me, though maybe I am not thinking of some use case).

Thanks for the suggestion of adding a rescue. I might just patch
sanitize
locally so I don’t have to type the rescue each time.

On Thu, Sep 12, 2013 at 10:38 AM, Matt J. [email protected] wrote:

On Thursday, 12 September 2013 09:26:18 UTC-5, Paul E. G. Lynch wrote:

that,

msgid/rubyonrails-talk/c54d51850e1948568b77874beb9f21
National Library of Medicine
To view this discussion on the web visit

https://groups.google.com/d/msgid/rubyonrails-talk/3042ea8d-7b0f-4080-9c95-1fe4202919ea%40googlegroups.com

.

For more options, visit https://groups.google.com/groups/opt_out.


Paul L.
National Library of Medicine

On Wed, Sep 11, 2013 at 3:36 PM, Paul E. G. Lynch [email protected]
wrote:

If, in your view, you are expecting params[:name] to be a string, but
actually rails has parsed it into {"."=>“1234”} (or something more
malicious)

Params are strings by definition; can you provide a test case/code
that demonstrates where this is not the case?


Hassan S. ------------------------ [email protected]
http://about.me/hassanschroeder
twitter: @hassan

On Thu, Sep 12, 2013 at 12:22 PM, Paul L. [email protected]
wrote:

It is because I am trying to distinguish between “real bugs” and bad input
(a 400 error) that I don’t want this to be a 500 error. I have a rescue
action that sends me an email when a 500 error occurs (though it limits the
number it sends) because if there is a bug in the program that users are
running into, I want to know about it. I don’t want to get those alerts
every time someone intentionally sends bad input. It seems to me that the
convenience of having sanitize just handle the exception outweighs the
possibility of missing bugs involving sanitize calls (which seems slight to
me, though maybe I am not thinking of some use case).

His suggestion was not to rescue the error, it was an example of how
you could. To rescue any error in an app is asking for edge cases
unless they are specific errors for specific actions such as a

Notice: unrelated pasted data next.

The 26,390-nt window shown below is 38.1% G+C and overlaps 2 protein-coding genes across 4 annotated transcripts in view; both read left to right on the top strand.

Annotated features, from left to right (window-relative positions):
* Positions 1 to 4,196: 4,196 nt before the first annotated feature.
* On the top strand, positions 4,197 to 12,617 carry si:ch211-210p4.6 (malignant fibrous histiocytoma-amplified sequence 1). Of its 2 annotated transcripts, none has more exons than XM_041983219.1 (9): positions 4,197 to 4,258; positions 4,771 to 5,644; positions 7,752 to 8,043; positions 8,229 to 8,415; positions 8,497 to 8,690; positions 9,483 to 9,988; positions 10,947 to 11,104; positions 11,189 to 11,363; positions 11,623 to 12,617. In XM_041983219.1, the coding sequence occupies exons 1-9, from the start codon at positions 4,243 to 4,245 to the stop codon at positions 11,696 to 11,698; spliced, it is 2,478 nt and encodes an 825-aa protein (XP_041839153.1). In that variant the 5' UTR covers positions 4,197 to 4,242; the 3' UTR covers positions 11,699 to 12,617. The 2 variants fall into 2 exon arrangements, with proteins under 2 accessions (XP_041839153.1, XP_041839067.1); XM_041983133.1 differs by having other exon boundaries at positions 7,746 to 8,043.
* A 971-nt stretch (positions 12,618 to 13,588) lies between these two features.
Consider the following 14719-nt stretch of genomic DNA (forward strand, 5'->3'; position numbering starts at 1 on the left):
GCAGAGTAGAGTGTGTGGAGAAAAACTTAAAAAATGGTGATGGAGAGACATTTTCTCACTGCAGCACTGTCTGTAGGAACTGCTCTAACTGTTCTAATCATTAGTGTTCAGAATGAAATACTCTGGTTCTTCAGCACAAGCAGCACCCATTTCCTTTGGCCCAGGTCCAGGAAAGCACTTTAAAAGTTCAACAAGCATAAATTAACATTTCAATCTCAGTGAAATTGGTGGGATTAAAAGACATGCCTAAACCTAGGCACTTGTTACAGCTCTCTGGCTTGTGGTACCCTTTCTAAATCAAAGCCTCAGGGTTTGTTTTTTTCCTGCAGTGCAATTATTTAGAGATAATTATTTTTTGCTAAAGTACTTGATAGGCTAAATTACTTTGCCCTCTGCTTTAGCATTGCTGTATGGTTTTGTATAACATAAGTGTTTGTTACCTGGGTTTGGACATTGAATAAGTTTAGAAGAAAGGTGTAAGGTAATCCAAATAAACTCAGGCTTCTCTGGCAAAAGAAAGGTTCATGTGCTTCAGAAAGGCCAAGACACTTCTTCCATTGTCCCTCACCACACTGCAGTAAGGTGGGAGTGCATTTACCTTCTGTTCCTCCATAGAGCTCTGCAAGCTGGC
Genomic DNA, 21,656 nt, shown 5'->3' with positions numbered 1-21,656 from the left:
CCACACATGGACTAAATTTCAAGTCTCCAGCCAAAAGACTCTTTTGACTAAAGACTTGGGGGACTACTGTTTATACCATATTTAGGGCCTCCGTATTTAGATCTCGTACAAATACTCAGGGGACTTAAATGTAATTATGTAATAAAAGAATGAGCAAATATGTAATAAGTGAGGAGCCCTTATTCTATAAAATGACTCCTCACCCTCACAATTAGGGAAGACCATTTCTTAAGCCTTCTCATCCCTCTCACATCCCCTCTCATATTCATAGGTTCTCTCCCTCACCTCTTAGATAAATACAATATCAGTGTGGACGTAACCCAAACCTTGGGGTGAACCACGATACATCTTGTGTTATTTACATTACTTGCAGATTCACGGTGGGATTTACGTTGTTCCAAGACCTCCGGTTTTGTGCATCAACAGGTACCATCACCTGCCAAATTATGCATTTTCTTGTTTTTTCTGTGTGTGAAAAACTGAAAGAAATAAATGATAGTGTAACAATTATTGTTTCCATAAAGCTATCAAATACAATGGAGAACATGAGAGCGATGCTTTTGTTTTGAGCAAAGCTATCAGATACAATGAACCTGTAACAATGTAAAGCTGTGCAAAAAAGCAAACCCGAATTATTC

RoutingError. The proper way to handle this is to type the input and
return long before you even hit sanitize and have to rescue for: 1.)
Better performance on errors an 2.) Better ability to know how your
app is behaving.

Hassan S. wrote in post #1121316:

On Wed, Sep 11, 2013 at 3:36 PM, Paul E. G. Lynch [email protected]
wrote:

If, in your view, you are expecting params[:name] to be a string, but
actually rails has parsed it into {"."=>“1234”} (or something more
malicious)

Params are strings by definition; can you provide a test case/code
that demonstrates where this is not the case?

Not necessarily the case. For example the create and update actions in a
users_controller will likely contain the user model in the params hash
as a hash keyed by :user:

params[:user]
=> { :first_name => “John”, :last_name => “Doe”, age: 25 }

On Thu, Sep 12, 2013 at 11:52 AM, Robert W. [email protected]
wrote:

Params are strings by definition; can you provide a test case/code
that demonstrates where this is not the case?

Not necessarily the case. For example the create and update actions in a
users_controller will likely contain the user model in the params hash…

Meh, you’re right. I was thinking of the over-the-wire definition of
HTTP parameter name/value pairs but yes, at the controller level
Rails has already decided certain representations are more than
that.

Never mind!


Hassan S. ------------------------ [email protected]
http://about.me/hassanschroeder
twitter: @hassan